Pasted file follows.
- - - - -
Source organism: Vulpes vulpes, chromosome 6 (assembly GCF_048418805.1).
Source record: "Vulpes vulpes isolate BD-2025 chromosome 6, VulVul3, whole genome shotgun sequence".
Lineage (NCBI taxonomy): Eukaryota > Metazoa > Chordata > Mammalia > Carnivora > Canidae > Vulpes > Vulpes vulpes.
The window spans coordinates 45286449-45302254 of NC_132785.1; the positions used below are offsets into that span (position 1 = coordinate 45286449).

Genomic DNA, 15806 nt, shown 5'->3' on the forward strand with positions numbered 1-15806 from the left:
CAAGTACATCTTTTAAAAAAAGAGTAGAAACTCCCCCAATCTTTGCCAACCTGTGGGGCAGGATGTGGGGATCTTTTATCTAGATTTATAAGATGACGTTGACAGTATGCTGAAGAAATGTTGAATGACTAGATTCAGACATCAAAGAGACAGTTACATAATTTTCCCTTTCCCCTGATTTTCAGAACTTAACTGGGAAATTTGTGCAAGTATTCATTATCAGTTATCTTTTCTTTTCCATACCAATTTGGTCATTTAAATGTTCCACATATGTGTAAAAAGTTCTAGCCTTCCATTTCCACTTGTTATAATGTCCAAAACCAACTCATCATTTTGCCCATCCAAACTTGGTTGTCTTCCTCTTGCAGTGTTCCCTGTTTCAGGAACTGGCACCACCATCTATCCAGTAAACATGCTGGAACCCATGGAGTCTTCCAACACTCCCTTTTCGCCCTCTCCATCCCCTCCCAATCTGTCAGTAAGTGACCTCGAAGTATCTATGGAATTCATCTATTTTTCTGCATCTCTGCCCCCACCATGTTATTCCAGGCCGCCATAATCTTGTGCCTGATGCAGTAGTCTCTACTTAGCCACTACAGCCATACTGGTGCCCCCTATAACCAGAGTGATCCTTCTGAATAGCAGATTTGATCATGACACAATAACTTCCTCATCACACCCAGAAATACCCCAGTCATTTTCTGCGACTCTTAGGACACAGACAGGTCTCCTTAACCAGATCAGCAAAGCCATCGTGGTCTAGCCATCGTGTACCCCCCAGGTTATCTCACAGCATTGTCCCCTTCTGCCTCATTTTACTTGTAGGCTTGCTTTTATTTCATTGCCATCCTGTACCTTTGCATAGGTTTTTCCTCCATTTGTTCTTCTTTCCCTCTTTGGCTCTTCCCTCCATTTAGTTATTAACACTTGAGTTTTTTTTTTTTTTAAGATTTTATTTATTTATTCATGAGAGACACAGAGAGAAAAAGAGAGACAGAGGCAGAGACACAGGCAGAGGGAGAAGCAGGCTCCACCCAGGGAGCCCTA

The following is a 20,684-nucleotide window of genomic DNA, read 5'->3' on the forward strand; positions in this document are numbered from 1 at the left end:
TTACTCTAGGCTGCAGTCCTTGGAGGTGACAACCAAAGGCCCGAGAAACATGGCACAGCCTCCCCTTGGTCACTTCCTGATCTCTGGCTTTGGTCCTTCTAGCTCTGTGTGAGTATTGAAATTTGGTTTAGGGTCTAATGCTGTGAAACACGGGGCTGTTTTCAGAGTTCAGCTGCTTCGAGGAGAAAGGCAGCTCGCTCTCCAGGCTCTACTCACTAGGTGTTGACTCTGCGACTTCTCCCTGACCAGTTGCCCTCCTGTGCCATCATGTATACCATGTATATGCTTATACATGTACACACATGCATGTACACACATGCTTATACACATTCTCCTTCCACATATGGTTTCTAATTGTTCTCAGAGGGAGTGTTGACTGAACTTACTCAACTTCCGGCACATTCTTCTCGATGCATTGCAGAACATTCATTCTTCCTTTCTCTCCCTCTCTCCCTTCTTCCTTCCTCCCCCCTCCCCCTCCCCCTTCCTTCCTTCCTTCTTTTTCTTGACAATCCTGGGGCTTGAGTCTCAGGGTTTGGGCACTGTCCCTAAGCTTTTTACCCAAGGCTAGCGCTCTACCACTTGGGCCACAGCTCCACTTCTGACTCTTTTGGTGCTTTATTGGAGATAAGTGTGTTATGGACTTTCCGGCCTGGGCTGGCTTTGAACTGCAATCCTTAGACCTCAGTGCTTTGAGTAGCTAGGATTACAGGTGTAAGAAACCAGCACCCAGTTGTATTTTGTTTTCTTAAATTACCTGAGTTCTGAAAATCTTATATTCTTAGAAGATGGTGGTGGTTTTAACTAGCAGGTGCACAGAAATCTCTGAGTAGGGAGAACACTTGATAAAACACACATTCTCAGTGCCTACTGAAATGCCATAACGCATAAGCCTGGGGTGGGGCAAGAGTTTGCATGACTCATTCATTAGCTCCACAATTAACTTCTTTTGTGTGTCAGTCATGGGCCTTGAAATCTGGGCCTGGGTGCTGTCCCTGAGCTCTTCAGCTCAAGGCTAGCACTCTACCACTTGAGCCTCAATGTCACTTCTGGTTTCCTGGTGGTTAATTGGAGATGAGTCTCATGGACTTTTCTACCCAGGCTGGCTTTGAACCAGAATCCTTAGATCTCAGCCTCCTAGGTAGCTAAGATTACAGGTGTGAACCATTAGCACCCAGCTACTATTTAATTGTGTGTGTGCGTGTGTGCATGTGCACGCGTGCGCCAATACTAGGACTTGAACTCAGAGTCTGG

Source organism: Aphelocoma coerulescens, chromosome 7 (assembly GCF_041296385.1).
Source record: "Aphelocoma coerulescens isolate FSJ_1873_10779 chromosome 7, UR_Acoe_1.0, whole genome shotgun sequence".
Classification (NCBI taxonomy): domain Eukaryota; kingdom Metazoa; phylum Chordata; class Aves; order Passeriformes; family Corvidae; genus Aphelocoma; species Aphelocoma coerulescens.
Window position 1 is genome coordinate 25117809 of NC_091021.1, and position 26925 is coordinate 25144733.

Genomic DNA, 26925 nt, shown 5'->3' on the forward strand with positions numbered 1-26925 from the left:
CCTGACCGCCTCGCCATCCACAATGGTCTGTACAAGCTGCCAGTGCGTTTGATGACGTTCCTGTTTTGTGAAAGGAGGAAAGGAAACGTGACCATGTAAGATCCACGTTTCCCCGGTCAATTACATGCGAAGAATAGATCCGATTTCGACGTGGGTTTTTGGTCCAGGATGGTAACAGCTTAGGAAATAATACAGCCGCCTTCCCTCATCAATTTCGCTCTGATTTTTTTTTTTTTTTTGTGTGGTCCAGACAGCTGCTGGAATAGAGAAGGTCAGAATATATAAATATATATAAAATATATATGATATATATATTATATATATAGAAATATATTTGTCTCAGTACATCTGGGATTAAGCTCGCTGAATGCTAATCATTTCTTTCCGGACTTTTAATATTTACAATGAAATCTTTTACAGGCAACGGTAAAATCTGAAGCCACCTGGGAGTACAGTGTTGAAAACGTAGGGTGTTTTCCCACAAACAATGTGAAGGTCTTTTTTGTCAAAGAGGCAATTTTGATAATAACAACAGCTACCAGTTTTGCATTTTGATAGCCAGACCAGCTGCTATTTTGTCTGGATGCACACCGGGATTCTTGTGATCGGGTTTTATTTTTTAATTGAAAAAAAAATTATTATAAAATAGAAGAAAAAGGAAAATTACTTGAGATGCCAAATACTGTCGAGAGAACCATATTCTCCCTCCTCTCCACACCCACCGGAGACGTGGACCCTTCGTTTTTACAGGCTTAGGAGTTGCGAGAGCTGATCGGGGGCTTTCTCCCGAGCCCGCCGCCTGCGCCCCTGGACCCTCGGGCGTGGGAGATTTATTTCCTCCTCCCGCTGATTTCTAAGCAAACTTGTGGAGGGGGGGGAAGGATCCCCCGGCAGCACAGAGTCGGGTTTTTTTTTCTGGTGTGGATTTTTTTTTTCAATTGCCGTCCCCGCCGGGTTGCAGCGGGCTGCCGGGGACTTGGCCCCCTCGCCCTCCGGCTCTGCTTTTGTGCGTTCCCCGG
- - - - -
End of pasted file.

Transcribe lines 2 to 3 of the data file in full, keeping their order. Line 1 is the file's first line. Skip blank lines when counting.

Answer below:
Source record: "Vulpes vulpes isolate BD-2025 chromosome 6, VulVul3, whole genome shotgun sequence".
Lineage (NCBI taxonomy): Eukaryota > Metazoa > Chordata > Mammalia > Carnivora > Canidae > Vulpes > Vulpes vulpes.